- Full Media Controls
- Sound Modes
- Voice Assistant
- Accept/Reject/Hold Incoming Call
- Mute/Unmute Incoming Call
- Sidetone On/Off
I could easily just change tracks, adjust the volume, or even answer/end calls on the fly. The clicks are also fairly loud so you’d know you definitely pressed something.
When it comes to the audio quality, there is no doubt about the kind of sound performance Jabra could offer. They’ve made some of the best sounding TWS earbuds, and this is continued in the Elite 85t.
What you get is great soundstage and impressive sound isolation from each frequency. The highs are bright with minimal distortion, and the mids are amazing for clear yet bassy vocals. If you’re someone who appreciates good lows, the bass performance on the Jabra Elite 85t will knock your socks off. It’s clean when it should be, it’s dirty if you want it to be. Every song you play through the Elite 85t just sounds amazing, regardless of the genre.
Unfortunately, the earbuds only supports the SBC and AAC codes only. Till now, Jabra still hasn’t included aptX in the Elite 85t. Not a dealbreaker, but it would’ve been nice if Jabra could include it with the earbuds’ asking price.
Now, about that ANC. It’s great in the sense that ANC and HearThru is adjustable, but it doesn’t work as well as I thought it would during my testing.
Even with the ANC levels cranked to the max, using feedforward and feedback noise cancelling, I could still hear my hands clapping and finger snapping right in front of me. With certain other TWS earbuds, their ANC could cancel that out, even a running hair dryer and running faucets too.
When it comes to HearThru, even at max level, I could only hear my wife talking very faintly. Even the Jabra Elite Active 75t had better ANC and Hear Through performance, even when it didn’t have ANC at launch.
I’ve tried changing all the eartips, and even resetting the tailored music experience to default, but still it didn’t work as well. Hopefully, Jabra can fix this with a firmware update, just like how they added ANC to the Elite Active 75t.
Call quality wise, I can hear the person calling loud and clear, with no issues at all. However, even with the six microphone array, my voice sometimes doesn’t get picked up if my voice goes below a certain volume threshold. I’d have to speak up louder for the person calling to hear me. But, when they can hear me, my voice is crystal clear for them.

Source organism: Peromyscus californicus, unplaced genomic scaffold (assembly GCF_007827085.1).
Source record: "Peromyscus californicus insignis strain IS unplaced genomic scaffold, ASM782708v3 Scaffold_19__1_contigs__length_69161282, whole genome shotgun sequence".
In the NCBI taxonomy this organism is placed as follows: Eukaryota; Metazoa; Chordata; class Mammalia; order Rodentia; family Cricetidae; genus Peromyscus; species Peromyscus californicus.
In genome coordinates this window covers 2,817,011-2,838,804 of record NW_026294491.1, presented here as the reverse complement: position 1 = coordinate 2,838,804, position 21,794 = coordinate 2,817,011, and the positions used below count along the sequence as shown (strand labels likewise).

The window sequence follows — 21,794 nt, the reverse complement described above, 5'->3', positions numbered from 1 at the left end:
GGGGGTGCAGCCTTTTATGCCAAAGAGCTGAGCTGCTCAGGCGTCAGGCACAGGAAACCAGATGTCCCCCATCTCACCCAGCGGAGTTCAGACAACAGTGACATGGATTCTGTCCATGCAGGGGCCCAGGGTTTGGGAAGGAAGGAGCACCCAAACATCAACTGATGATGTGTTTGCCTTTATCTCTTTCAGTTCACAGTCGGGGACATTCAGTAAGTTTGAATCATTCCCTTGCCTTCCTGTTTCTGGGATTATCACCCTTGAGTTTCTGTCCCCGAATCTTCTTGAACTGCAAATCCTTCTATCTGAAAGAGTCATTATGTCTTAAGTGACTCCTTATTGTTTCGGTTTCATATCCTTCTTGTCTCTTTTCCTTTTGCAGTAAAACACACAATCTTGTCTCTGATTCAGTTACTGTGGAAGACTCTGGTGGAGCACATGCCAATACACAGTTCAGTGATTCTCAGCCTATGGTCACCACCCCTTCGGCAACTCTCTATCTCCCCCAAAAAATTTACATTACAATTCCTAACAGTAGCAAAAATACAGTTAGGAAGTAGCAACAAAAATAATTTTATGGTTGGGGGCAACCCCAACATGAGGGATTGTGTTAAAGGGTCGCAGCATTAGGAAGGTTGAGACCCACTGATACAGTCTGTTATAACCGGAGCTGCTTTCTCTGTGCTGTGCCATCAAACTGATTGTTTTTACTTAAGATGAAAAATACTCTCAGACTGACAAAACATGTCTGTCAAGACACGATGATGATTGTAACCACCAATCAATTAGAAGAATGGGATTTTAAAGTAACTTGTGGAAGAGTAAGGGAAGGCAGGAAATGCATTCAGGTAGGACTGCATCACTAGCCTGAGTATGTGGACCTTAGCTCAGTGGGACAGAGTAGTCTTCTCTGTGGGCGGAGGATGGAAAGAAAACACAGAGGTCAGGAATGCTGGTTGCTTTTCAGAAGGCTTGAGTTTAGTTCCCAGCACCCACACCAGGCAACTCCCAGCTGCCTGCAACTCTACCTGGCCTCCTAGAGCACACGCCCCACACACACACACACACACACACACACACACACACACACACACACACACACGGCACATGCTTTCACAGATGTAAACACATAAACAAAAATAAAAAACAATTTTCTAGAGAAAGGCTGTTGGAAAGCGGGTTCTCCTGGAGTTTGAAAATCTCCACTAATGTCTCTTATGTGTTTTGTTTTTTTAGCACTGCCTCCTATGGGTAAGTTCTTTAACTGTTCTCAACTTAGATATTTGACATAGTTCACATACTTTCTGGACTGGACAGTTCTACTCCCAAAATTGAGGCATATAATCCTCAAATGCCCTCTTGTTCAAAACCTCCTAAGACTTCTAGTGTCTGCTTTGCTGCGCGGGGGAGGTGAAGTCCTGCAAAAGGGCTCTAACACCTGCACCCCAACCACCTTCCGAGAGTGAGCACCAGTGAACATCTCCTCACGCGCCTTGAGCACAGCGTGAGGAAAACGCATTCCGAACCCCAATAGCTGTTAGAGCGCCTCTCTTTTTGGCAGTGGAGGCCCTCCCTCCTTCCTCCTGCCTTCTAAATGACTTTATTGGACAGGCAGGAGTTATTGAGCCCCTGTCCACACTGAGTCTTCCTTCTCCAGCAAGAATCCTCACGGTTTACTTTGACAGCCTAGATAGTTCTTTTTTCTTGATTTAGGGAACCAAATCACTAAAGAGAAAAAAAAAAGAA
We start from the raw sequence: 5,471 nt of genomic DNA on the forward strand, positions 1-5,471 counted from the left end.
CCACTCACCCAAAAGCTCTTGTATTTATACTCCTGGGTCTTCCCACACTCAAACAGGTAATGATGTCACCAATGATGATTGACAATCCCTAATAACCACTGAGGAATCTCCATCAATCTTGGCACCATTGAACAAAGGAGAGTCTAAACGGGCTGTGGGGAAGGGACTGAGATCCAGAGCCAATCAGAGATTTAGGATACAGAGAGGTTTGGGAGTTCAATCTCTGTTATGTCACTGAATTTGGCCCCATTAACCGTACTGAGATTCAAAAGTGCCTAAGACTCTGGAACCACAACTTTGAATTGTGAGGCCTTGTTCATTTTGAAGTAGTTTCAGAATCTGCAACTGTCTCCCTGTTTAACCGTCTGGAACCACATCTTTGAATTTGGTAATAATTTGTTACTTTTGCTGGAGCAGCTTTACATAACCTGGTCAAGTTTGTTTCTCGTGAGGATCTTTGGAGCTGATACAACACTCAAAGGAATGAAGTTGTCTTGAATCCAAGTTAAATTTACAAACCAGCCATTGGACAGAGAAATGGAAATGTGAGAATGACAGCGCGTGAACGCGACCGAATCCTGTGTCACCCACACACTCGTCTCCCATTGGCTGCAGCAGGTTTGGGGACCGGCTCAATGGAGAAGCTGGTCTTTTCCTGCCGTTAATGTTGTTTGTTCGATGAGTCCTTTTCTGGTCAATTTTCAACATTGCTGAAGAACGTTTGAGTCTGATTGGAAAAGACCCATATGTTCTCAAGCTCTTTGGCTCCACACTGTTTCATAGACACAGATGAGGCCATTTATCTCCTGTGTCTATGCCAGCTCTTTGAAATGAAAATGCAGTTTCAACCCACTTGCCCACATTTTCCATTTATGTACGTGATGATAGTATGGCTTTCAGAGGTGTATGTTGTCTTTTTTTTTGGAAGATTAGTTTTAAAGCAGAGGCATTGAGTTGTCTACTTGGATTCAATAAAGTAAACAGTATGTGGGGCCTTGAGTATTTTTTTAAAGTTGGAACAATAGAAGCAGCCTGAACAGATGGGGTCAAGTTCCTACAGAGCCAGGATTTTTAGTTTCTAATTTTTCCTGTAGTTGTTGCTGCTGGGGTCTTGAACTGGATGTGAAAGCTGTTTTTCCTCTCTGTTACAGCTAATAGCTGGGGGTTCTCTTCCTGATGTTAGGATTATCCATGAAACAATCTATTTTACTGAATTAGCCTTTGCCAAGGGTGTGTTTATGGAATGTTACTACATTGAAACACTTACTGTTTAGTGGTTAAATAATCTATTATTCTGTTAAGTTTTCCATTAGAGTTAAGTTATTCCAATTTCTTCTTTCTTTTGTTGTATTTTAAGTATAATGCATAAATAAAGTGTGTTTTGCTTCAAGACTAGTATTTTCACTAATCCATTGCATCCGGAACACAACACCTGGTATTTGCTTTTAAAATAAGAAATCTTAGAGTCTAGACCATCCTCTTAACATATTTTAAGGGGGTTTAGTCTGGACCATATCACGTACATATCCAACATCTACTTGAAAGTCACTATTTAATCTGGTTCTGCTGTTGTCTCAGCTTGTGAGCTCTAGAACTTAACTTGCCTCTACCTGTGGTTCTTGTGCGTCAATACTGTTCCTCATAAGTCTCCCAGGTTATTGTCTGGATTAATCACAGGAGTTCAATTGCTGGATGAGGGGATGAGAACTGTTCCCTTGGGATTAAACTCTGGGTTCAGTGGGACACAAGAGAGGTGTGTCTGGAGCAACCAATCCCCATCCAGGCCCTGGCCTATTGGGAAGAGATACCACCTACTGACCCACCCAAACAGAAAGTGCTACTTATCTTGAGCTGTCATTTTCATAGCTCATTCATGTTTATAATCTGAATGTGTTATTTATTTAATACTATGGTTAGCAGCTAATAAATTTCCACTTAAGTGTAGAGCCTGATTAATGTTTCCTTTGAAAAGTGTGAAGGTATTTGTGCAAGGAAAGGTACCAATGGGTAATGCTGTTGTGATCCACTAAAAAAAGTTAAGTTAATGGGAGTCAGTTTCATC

This could be the earbuds losing connection mid-call and reconnected immediately, we’re not sure. But again, this is something Jabra should look into for their next firmware update for the Jabra Elite 85t.
On full charge, the Jabra Elite 85t lasted me for about 5 hours and 32 minutes, and that’s with ANC on and volume levels at 60%. So if you listened to your music at a lower volume with ANC off, you could definitely get longer battery life out of them.
On a 4-hour Discord call, the earbuds didn’t even play the “low battery” voice prompt, which is really impressive.
When it comes to charging, the charging case took about 3 and a half hours to charge to full wirelessly. If you prefer USB Type-C charging, it would only take about 2 hours to charge back to 100%. The Jabra Elite 85t also supports fast charging, where a 15-minute charge in the case can give you about an hour of extra playtime.
The Jabra Elite 85t is a great pair of TWS earbuds, but it has more room to grow. If you want to bring this with you on your commute, it’s the best you could carry. It handles basically any type of media content you throw at it, and it handles them well. It sounds amazing, but it could use some help in the microphone and ANC department, which can easily be fixed with a firmware update.
Also, if you want to bring this for more excruciating workouts, the Jabra Elite Active 75t would be a better choice, because it has an IP57 rating for dust and water resistance and longer battery life. While the Elite 85t only has an IPX4 rating and shorter battery life, it has dedicated processor for ANC, and one additional microphone on each bud (compared to the Elite Active 75t).
Priced at RM1,049, the Jabra Elite 85t‘s price may be hard to swallow. But from what we’ve tested, it definitely has the potential of being one of the best TWS earbuds in the market, as long as it’s had its kinks ironed out.